Best Wedding Photography Tips For Beginners
You just booked your first wedding.
Maybe you’re feeling a little nervous – worried about lighting the reception, posing a slightly-awkward couple, or choosing the right lens for the ceremony.
We’re not going to help you with any of that. Time, experience, and experimentation will earn you your style and technique.
To rock your first wedding, there’s one thing you must do: prepare for chaos. These wedding photography tips for beginners will help you do just that!
Tip #1: Make It Legal
One of the biggest beginner mistakes a photographer can make when photographing weddings is not having a signed contract. When you have a legally binding contract, it sets an agreement between you and the client.
When your client signs a contract, it means they agree with your role and responsibilities for the wedding. The contract clearly states your tasks and what your clients will receive. It serves as a protection to both parties, especially since there’s money involved.
If you haven’t already, make your booking legit with a signed contract and paid retainer. You can do both through ShootProof, using an attorney-drafted contract template from ShootProof’s Marketplace and the Invoices feature.
If you’ve already collected a signed contract and retainer: congratulations! Level up!
Tip #2: Keep Your Lines of Communication Open
Behind every scheduled wedding photography shoot is a series of inquiries, bookings, and payment discussions. It all starts with effective communication so that you can do all the necessary preparations and set expectations with the client. Make sure that clients have a way to contact you; may it be through phone, email, or social media.
When you’re just starting out, it can feel scary replying to messages. There are cases when the client won’t respond right away, which might make you nervous that you said something wrong.
Don’t worry, this is normal. Remember, your couples are in the middle of planning a wedding, so they have a lot going on! Even though they might take awhile to reply to you, it’s important that you focus on answering them as quickly as possible. The better the experience you provide them throughout the process, the more likely they are to refer you to friends!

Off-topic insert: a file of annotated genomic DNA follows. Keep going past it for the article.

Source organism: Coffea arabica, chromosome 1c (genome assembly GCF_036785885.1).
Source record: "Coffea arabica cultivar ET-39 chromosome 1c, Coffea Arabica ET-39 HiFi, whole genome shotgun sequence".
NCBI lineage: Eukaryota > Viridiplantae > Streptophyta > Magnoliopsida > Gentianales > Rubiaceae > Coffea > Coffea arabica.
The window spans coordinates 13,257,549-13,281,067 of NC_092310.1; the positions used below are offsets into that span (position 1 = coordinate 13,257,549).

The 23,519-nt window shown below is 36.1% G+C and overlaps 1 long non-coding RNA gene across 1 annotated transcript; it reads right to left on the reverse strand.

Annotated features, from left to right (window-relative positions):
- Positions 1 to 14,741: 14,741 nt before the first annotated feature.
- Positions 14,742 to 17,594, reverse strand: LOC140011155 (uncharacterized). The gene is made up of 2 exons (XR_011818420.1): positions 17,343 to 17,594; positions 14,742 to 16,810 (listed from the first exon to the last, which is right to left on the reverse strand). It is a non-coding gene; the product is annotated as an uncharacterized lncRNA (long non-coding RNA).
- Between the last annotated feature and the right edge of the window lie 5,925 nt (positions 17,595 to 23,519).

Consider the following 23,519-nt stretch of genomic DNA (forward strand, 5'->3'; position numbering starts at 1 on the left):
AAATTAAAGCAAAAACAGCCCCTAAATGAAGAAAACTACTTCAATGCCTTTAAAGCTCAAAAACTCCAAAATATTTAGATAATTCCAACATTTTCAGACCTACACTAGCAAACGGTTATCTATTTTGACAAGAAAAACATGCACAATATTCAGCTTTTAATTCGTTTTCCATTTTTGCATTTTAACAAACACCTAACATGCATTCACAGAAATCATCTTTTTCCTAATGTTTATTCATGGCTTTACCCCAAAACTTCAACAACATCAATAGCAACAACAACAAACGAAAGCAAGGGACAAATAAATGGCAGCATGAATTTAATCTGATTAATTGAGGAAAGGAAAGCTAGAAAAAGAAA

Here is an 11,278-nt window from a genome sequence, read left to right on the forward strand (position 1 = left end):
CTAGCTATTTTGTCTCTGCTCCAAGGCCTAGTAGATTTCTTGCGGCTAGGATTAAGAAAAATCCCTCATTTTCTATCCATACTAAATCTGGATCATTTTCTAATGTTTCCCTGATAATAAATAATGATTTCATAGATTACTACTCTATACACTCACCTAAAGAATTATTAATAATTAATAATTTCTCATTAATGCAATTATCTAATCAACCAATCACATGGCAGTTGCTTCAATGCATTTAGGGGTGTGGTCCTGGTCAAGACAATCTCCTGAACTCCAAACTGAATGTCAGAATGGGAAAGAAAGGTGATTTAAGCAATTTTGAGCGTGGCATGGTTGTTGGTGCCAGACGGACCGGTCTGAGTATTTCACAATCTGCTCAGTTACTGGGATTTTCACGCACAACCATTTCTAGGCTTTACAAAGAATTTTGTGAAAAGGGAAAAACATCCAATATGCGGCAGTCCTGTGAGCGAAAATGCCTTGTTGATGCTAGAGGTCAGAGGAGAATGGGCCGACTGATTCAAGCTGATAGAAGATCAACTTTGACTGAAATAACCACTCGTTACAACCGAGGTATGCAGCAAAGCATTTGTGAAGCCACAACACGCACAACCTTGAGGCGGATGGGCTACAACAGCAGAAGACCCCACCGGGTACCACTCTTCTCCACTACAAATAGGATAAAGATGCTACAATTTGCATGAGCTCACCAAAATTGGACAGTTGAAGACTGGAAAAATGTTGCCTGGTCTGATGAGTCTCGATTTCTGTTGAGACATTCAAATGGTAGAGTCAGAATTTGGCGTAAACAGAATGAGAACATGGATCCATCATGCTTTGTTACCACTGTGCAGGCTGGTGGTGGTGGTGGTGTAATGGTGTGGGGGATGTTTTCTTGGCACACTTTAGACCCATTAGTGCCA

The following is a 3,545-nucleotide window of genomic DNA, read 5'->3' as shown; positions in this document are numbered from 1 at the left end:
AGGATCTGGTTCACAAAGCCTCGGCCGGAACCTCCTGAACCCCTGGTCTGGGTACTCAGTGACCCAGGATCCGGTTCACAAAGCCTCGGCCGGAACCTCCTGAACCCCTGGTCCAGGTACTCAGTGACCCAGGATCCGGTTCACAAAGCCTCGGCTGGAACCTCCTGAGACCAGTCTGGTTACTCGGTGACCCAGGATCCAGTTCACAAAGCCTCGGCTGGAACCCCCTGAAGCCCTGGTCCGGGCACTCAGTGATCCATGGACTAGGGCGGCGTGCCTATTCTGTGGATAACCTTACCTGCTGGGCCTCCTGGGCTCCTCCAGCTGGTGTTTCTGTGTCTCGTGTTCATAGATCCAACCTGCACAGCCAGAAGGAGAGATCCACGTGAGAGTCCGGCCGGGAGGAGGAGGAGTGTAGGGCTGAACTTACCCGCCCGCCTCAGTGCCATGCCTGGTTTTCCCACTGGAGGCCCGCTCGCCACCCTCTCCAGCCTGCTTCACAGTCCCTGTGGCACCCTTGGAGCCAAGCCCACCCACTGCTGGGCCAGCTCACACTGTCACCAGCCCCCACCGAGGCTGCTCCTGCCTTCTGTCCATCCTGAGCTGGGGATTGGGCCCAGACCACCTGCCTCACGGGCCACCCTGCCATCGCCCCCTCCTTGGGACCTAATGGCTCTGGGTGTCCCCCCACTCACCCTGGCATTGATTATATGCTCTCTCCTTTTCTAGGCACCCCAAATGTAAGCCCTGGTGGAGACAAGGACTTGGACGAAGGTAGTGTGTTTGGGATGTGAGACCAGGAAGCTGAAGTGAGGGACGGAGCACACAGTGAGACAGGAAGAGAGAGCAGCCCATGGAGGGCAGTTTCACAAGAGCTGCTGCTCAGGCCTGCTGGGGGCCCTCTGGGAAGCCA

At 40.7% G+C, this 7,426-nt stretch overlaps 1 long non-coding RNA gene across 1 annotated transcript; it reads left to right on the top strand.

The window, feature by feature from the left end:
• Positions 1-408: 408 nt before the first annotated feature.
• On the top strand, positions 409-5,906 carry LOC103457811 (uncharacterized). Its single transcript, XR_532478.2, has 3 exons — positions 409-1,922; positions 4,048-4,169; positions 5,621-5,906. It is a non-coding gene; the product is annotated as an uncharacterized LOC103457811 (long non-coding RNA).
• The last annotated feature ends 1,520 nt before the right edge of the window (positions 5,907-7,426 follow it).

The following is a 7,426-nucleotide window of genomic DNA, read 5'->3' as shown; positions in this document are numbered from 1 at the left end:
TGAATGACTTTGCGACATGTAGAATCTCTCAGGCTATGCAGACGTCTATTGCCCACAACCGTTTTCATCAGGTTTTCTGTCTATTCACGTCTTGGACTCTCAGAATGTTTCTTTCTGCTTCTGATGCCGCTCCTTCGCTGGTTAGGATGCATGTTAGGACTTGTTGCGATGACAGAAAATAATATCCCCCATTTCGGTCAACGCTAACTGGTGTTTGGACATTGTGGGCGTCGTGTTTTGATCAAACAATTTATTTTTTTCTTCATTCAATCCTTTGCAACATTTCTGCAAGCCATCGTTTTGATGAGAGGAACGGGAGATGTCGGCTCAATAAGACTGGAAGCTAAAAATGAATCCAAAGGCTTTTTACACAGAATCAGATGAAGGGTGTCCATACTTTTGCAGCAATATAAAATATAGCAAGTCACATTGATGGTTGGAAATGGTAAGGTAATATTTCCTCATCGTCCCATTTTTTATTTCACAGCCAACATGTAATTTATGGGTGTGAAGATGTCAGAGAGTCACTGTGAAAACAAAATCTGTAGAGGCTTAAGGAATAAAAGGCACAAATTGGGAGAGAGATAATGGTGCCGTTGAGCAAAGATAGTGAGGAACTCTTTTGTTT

Send a Questionnaire
Leading up to the wedding, send your couple a detailed questionnaire asking questions to help you fully understand what will be happening on their wedding day. Make sure you know exactly what time coverage begins, the locations you need to be throughout the day, the names of important family members and those in the wedding party, any specific images your client envisioned, and when coverage ends.
Additionally, use questionnaires to learn more about your couple. Find out where they met, their proposal story, and why they chose their specific wedding venue. All of these unique details are great to use when creating a blog post after the event!
Set Up a Meeting
About 2-3 weeks out from the wedding, set up a meeting to connect with your couple. This can either be done in person or on a FaceTime call, depending on what’s most convenient for them and you.
It’s great to actually have face-to-face time with your client before the big day, especially if you didn’t do an engagement shoot with them. This gives you an opportunity to review the timeline in person, ask them any last minute questions, and help relieve any nerves they might have.
Tip #3: Cooperate With Other Vendors
Other wedding vendors are going to be your best partners at the event. They can either make the job easier or harder, so it’s important that you treat them with respect throughout the entirety of the event. After the event, you can continue building a relationship with them for future weddings!
Tip #4: Hire An Assistant
No, not a second shooter (though you may have one of those, too). Hire an assistant.
Your photo assistant can:
- Carry and/or guard your gear
- Help set up equipment if you’re using lights or tripods
- Smooth trains, fluff hair, and re-pin boutonnieres
- Bring you a bottle of water so you don’t pass out
Tip #5: Prepare Your Emergency Kit
An emergency kit can help streamline the photography process and enhance your clients’ experience!
Larger emergency kits may contain rain ponchos, first aid kits, bug spray, crochet needles (for dress buttons), makeup basics, spare bow ties, lighters, a list of emergency phone numbers (backup vendors and photographers), and more. Your imagination is the limit!
Don’t overburden yourself but pack what makes you feel prepared and comfortable. Your assistant can help you manage this extra bag!
Sidelight for males works well
Men look great when lit from the side, even if the light is harsh. An easy way to accomplish this is to find a window with light streaming through it, then expose for the highlights.
When I’ve found an interesting composition with my camera settings dialed in, I’ll get the groom in place, and either get them to look out the window, or if the sun is too harsh, fiddle with their pocket square, watch, or whatever else that feels natural to them.
Try the Gangta-Groomsmen* shot
Similar to the tip above, I’ll take the groomsmen into the harsh morning light and position them all so that the sun is hitting part of their face.
Then it’s just a case of underexposing so the highlights are preserved and the shadows are black, and instructing the groomsmen to pretend they’re bouncers on a nightclub door!
This is also a handy way to disguise whatever ugly background they’re standing near, since everything without the sun hitting it falls into complete darkness.